FORTVILLE — Cindy Johnson had heard the jokes from friends when she told them she was going on a mission trip to the Bahamas. Yeah, that must be rough, some said.

Yet, when she and the rest of a team from Bridge Church in Fortville landed in Nassau, she found two cities — the one that fits the image of sunny tourism and the one where most residents live.

“I didn’t expect the poverty to be so extreme,” she said. “Truly, only a teeny-tiny section right on the water is tourist (area).”

Still, on her first mission trip, she found her eyes opened not only to the poverty around her but also to the power of reaching out in love.

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Johnson, her husband and two other couples from Bridge Church traveled to the Bahamas through Champs Missions. Champs founder Rick Schuessler, one of about 20 missionaries Bridge supports, was a seminary classmate of Bridge’s lead pastor, Rick Cochran. Through Champs’ network in the Caribbean, more than 7,800 people have made mission trips to the region, according to the organization’s website.

The Bridge couples worked with a team of students from Liberty University of Lynchburg, Virginia. The university students organized free medical clinics in the area, during which they saw 400 people. Rick and Jill Cochran, Gary and Cindy Johnson and Ethan and Shiloh Cating helped set up and then canvassed the area with fliers about the clinic, setting out on foot around 8 a.m. and returning at 10 or 11 p.m. It made for an uplifting and exhausting week, the Fortville pastor said.

“It was amazing the receptivity of the people,” he said.

One day, he saw a group of young men playing foursquare and other games outside the clinic. It was easy for Cochran to spot which one was the leader. The missionary told Cochran he was right about that and asked him to pray for the young man, as his father was a drug king.

It made Cochran ponder the power of good guidance for young people. Without investment in them, “we’re missing some great leaders,” he said. “God just captured me in the midst of all that poverty and broken buildings.”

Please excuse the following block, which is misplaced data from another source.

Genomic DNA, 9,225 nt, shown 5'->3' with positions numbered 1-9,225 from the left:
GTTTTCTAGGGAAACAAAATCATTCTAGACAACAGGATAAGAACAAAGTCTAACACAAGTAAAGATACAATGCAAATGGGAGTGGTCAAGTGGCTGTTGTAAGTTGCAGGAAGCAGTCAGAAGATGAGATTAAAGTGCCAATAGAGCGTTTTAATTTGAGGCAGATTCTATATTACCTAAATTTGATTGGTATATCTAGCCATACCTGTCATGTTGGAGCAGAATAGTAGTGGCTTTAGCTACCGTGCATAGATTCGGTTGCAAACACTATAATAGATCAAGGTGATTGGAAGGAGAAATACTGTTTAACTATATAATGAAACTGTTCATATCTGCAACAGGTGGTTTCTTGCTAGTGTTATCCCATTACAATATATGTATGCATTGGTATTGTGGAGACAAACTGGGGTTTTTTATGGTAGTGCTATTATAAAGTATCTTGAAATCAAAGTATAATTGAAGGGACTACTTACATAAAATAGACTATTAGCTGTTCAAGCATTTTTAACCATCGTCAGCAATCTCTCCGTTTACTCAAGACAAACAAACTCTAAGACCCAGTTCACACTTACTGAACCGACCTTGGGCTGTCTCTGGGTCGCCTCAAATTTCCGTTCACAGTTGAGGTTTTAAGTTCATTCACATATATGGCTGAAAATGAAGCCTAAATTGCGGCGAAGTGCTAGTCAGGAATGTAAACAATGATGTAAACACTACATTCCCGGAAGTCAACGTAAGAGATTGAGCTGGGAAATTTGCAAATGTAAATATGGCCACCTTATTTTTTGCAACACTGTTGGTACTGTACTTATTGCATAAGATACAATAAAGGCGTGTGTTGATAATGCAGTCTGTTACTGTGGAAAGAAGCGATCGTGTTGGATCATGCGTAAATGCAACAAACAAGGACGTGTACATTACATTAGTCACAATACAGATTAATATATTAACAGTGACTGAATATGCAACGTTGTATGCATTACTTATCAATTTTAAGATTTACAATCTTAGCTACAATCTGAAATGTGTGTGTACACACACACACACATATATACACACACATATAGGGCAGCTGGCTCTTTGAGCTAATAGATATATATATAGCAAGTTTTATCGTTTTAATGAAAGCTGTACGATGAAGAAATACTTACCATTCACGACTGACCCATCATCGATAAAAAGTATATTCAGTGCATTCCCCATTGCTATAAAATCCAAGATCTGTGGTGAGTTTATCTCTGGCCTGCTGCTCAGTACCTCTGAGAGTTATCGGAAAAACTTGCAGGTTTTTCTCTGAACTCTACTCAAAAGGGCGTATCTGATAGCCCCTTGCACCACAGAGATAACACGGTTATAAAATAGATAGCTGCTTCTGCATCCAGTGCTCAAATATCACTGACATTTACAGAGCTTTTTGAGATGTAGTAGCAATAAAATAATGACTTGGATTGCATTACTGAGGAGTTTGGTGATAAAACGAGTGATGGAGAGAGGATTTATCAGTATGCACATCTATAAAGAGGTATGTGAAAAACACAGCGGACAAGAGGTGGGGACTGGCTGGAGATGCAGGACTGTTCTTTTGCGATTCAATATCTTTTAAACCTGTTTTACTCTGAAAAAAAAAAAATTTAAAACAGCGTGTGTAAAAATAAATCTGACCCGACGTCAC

The Bridge team was originally scheduled to make this initial mission trip last fall, but the trip was postponed. As it turned out, the day members would have arrived was the day a hurricane hit.

Even the postponed trip, which ran from March 12 to 18, was influenced by weather conditions. A storm sent the plane carrying the Bridge team to a different city to land in Florida; as a result, the team missed its flight to the Bahamas, instead camping out in a Miami airport overnight.

Once in Nassau, the team went with Schuessler to a park. Turn on a sound system and give away glow bracelets and other trinkets, and the number of children out playing quickly grows into a crowd, Cindy Johnson said.

“We just had a blast loving on them,” Cochran said.

On a different day, Cindy Johnson and the other women visited a school. She was saddened by the cramped conditions, the lack of supplies — and by a quiet girl wearing leg braces along with her school uniform.

She doesn’t speak, the other children told her. But later in the day, as she talked with the students, Cindy Johnson made one boy in the class laugh. The quiet girl snickered.

When it was time to go, Cindy touched the girl’s face. “It was nice to see you. Bye bye.” The girl raised a hand to wave and said, “Bye bye” — to the surprise of her classmates, Cindy said.

“The kids down there can definitely grab your heart,” she said.

But heart-rending interactions were not limited to the young. Cochran recalls talking with a trio of older men, displaced Haitians, playing dominoes. He invited them to a medical clinic.

“You get me a Tampico, and I’ll go tomorrow,” one of them told Cochran.

Cochran tried to buy the drink, but the store was out. The man still came the next day, though, and later, Cochran was able to buy three Tampicos for the dominoes players.

“They were absolutely floored,” Cochran recalls.

You know how it is, they told him; people promise things but don’t always follow through.

As their conversation continued, the pastor began to talk about his faith. Eventually, he said, all three prayed with him to become Christians. He left a French Creole Bible with them and is working with Schuessler to get two more.

“That was pretty amazing,” he said. “I pray for them.”

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Anne Smith is a reporter at the Greenfield Daily Reporter. She can be reached at